House Bill 4218 not cast in stone
I write regarding the letter of the Linangan ng Kulturang Pilipino concerning House Bill No. 4218 or the proposed OPM Development Act of 2014 (“Gov’t out to ‘frame’ art to serve big business,” 3/6/15). It is encouraging to read various opinions on HB 4218, which is just one in a series of measures filed in the House to help the music industry.
In 2007 and 2013, bills were filed in the Senate that also sought the increased playing of Filipino music on broadcast media and the formation of a committee on music. The provisions vary, but the intention is the same: to promote the use of and appreciation for original Filipino music.
There is no monopoly of wisdom, and so all perspectives on an issue should be welcomed. Just last March 2, in the first public hearing on HB 4218 (which was filed almost a year ago), a number of vocal opponents presented their views and offered suggestions. These discussions can only strengthen the bill so it may better serve the interests of our artists.
That said, though, I wish to correct some misconceptions in the letter:
- HB 4218 does not give any privilege to any private group. Precisely, the proposal is for a government agency to collect equity fees, and the use of the fees will be determined by a committee composed of representatives of groups with a proven track record in dealing with artists’ concerns.
- Executive Order No. 225 has been in place for years, but it has not been implemented as envisioned for various reasons. Thus, it was recommended that the EO be given more teeth through an act of Congress. Meanwhile, the grant of tax credits is still a proposal and, judging from the March 2 hearing, there is a general agreement that credits should be granted only if the number of OPM songs played within the hour exceeds the minimum provided under the EO. This demonstrates how a law is refined as it goes through the legislative process.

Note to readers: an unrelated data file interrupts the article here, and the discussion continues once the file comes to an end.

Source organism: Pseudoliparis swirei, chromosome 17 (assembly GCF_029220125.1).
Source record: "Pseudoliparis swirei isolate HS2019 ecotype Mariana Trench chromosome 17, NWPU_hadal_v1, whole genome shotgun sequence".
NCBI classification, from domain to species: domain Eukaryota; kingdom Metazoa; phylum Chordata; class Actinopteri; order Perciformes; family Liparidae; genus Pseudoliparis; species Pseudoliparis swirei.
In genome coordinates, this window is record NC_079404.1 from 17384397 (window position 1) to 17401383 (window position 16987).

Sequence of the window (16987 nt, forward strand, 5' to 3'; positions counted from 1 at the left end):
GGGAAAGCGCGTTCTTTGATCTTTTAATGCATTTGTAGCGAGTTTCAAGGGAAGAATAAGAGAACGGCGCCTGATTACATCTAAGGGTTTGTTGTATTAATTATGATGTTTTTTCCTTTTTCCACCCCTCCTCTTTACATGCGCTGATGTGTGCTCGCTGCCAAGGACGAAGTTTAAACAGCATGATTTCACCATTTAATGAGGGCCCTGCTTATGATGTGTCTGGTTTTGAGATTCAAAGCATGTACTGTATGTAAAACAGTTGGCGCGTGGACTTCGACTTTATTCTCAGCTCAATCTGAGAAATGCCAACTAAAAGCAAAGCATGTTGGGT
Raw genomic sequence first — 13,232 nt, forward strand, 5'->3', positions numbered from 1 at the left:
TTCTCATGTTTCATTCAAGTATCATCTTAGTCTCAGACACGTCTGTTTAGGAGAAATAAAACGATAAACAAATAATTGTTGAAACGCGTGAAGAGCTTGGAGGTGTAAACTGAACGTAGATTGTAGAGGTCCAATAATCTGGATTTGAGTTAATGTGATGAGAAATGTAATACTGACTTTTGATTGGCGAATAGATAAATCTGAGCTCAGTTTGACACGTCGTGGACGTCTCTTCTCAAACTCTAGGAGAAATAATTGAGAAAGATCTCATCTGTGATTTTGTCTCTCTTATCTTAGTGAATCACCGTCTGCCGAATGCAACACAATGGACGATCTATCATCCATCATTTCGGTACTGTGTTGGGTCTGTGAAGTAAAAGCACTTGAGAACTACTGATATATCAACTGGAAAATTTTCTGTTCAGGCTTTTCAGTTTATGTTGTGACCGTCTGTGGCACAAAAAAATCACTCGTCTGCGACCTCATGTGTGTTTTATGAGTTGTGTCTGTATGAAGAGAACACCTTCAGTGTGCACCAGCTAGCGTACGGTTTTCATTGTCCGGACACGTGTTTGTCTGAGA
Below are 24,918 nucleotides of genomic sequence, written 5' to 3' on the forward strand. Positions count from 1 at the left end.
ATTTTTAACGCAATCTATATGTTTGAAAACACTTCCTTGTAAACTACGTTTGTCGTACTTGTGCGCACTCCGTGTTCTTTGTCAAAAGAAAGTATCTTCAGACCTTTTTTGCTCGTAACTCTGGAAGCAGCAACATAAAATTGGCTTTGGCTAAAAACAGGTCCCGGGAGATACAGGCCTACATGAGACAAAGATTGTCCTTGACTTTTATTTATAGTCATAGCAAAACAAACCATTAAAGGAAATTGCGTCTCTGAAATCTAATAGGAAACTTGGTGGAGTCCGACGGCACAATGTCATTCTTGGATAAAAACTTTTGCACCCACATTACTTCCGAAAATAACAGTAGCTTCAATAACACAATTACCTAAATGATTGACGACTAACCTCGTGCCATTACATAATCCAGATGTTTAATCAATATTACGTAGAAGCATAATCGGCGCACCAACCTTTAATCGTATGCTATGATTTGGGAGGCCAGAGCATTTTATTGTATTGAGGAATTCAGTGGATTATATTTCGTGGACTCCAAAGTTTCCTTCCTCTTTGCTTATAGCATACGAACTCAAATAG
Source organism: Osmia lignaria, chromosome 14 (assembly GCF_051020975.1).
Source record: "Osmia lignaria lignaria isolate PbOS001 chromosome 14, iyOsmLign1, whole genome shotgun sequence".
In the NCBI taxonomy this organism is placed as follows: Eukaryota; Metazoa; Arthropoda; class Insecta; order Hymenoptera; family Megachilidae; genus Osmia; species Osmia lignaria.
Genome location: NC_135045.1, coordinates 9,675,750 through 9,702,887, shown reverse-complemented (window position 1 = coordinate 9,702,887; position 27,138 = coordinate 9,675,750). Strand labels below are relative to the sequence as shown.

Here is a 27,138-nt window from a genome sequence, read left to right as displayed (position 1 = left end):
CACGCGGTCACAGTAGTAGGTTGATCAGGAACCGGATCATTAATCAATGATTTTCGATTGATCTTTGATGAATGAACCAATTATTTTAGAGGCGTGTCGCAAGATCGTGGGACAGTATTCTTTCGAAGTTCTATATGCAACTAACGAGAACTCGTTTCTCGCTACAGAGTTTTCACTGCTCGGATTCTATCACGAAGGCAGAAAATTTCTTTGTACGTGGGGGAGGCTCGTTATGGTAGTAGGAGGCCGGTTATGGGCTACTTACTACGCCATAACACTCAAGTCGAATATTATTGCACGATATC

Moreover, HB 4218 departs significantly from EO 225, which mandates the playing of Filipino music on radio only, and only in programs with a musical format. HB 4218, on the other hand, applies to all broadcast media, including television and, arguably, Internet media. The bill also covers all programs, not just those with a musical format.
- On the argument that the government’s collection of equity fees makes such fees taxes, suffice it to say that there is no principle in law or elsewhere that backs such a position. Indeed, almost all government agencies collect fees, from processing fees to licensing fees, and those are not considered taxes.
The letter also mentions that the arts are not a priority for the Aquino administration. Whether that is true or not is irrelevant as far as HB 4218 is concerned. The bill should be judged by its own merit and what it seeks to do.
Let me stress that the bill does not purport to respond to all artists’ concerns. Like most laws, it has a very limited scope. It simply wants broader dissemination and more frequent playing of Filipino music, as well as the institutionalization of the collection of equity fees that have helped numerous artists in need.
The Filipino artist can only benefit from the accomplishment of these objectives. But as I said during the hearing, I am willing to introduce other proposals that will respond to artists’ other specific needs.
The bill is not cast in stone, and it will certainly be improved with deliberations with all stakeholders. These stakeholders will also be asked to take part in the technical working group that will be formed to study the bill further.
We have just taken the first of many steps before we see this bill pass into law. I look forward to fine-tuning it with helpful inputs from concerned sectors.
—TEDDY BRAWNER BAGUILAT, lone representative, Ifugao
Subscribe to INQUIRER PLUS to get access to The Philippine Daily Inquirer & other 70+ titles, share up to 5 gadgets, listen to the news, download as early as 4am & share articles on social media. Call 896 6000.